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This is indeed a pretty complex topic. However, we are of the opinion that inflation is (in the words of Milton Friedman) "always and everywhere a monetary phenomenon"—too much money chasing too few goods.

We do not believe that inflation is a near-term problem. While the money supply has grown in the form of banking reserves (through the various asset purchase programs, Quantitative Easing I & II), much of that money remains as excess reserves on deposit with the Fed. In other words, the money is not getting out or circulating. That is also evidenced by the velocity of money still being negative. The demand for money is not there. Therefore, if you apply the simple dynamics of supply and demand, inflation cannot really take hold.

QE I was primarily designed to stabilize the financial markets and also to fight the possibility of deflation (severe recession or depression). QE II was implemented toward the end of 2010 when it appeared we were feeling some deflationary pressures. Both did accomplish the objective of reversing some of the deflationary pressures in the market. The first was more effective than the second. However, they have not been able to reverse the trend for employment and that's where some of the disagreement lies within the FOMC—whether more accommodation in monetary policy will have a greater marginal impact on employment or on possible inflation.

This is not a normal business cycle. So, the effects of monetary policy on the overall economy will also most likely be different.

Here are the reasons why some of the structural hurdles will keep inflation expectations low:

  • Unemployment is still at high levels – approximately 9%, but slowly improving. However, we believe that the rate of unemployment is understated because of those who are currently not actively seeking employment and have really dropped out of the employment pool of potential workers. Furthermore, we expect the potential for increased unemployment from the public sector, as states and municipalities struggle with balancing budgets. These jobs will not be easily absorbed by the private sector.
  • Personal income continues to increase at a slow rate. Workers do not have the ability to demand higher wages in a labor market that has a great deal of slack (under-utilized). The biggest cost that most employers have is labor. Employment costs continue to be subdued.
  • Depressed housing values will continue to be an anchor against high inflationary pressures. The continued supply of existing home inventory is very high. This is still very much a recession in housing.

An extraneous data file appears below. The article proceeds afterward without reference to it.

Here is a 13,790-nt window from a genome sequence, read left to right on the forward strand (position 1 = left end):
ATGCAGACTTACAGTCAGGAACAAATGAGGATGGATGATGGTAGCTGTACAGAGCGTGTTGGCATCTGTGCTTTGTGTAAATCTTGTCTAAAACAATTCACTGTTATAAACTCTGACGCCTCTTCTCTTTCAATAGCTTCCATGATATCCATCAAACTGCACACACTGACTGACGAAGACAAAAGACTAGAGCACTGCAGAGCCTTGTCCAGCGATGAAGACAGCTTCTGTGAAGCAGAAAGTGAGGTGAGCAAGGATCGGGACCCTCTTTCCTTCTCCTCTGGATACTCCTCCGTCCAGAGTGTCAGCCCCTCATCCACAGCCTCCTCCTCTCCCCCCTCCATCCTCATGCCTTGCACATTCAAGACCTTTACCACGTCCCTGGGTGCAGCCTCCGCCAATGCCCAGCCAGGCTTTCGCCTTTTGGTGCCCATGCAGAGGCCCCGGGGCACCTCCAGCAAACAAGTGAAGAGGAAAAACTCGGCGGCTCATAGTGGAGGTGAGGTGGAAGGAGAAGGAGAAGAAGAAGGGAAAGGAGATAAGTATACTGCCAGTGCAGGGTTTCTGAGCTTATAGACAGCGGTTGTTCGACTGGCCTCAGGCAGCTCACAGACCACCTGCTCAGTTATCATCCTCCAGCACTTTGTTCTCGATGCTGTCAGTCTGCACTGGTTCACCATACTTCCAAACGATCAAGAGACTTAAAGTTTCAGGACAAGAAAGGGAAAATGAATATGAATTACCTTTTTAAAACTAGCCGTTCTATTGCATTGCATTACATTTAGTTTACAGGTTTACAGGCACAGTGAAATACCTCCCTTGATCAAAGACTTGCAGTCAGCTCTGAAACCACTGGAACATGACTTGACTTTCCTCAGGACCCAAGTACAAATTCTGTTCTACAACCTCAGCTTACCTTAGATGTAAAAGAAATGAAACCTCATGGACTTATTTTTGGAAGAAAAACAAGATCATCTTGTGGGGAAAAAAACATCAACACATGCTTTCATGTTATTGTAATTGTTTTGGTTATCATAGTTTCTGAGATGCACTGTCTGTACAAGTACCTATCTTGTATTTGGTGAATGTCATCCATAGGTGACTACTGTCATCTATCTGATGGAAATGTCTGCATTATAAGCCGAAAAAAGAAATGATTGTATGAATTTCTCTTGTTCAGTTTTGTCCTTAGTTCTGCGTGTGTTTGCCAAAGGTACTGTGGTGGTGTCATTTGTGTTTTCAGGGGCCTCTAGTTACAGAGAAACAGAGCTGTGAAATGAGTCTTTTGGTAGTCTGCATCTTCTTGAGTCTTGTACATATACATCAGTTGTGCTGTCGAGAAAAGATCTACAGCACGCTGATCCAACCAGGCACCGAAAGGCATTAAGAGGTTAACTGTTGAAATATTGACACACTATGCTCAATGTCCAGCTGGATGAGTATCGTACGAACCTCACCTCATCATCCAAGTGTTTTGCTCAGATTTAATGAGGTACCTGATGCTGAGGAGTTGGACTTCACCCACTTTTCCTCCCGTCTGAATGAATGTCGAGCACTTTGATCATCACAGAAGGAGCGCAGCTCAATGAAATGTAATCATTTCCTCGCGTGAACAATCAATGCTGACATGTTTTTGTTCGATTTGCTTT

• High indebtedness at all government levels means fiscal restraint will be necessary. In an economy that is driven by consumption of goods and services, the biggest consumers – governments – will be be reducing their discretionary expenditures. In many cases some municipal governments will be facing austerity budgets when it comes to discretionary spending. This is not going to be a short-lived problem. We would expect the fiscal imbalances of state and local governments to be a bigger problem next year as our economy continues to grow below its full potential.

Finally, Operation Twist is not really adding to the money supply. So, the Fed's balance sheet is not growing. They are merely extending maturities. Why? It is our opinion that they are trying to change consumer and investor behavior. As mentioned above, most of the money supply that was introduced into the banking system is still there in the form of excess reserves. The banks make money in a steep yield curve environment without really taking much marginal risk. By flattening the curve, (reducing long rates, since short rates are already zero) it should push banks to take additional marginal risks in order to make money. It also could stimulate demand for longer term financing by consumers and businesses because it is cheap.

Our opinion is that in a normal cycle this could work, but this cycle already has consumers and businesses deleveraging, and savings rates increasing. It is therefore unclear how effective this strategy will be. But, the majority of members of the FOMC believe that they have to comply with the dual mandate of stable prices and "full" employment. The risk is that by trying to affect the latter, the former could be negatively affected.

The dissenters at the FOMC do not necessarily believe that inflation risks are higher. They mostly believe that further accomodation will not have a major impact on employment and could have a negative effect on price stability in the future.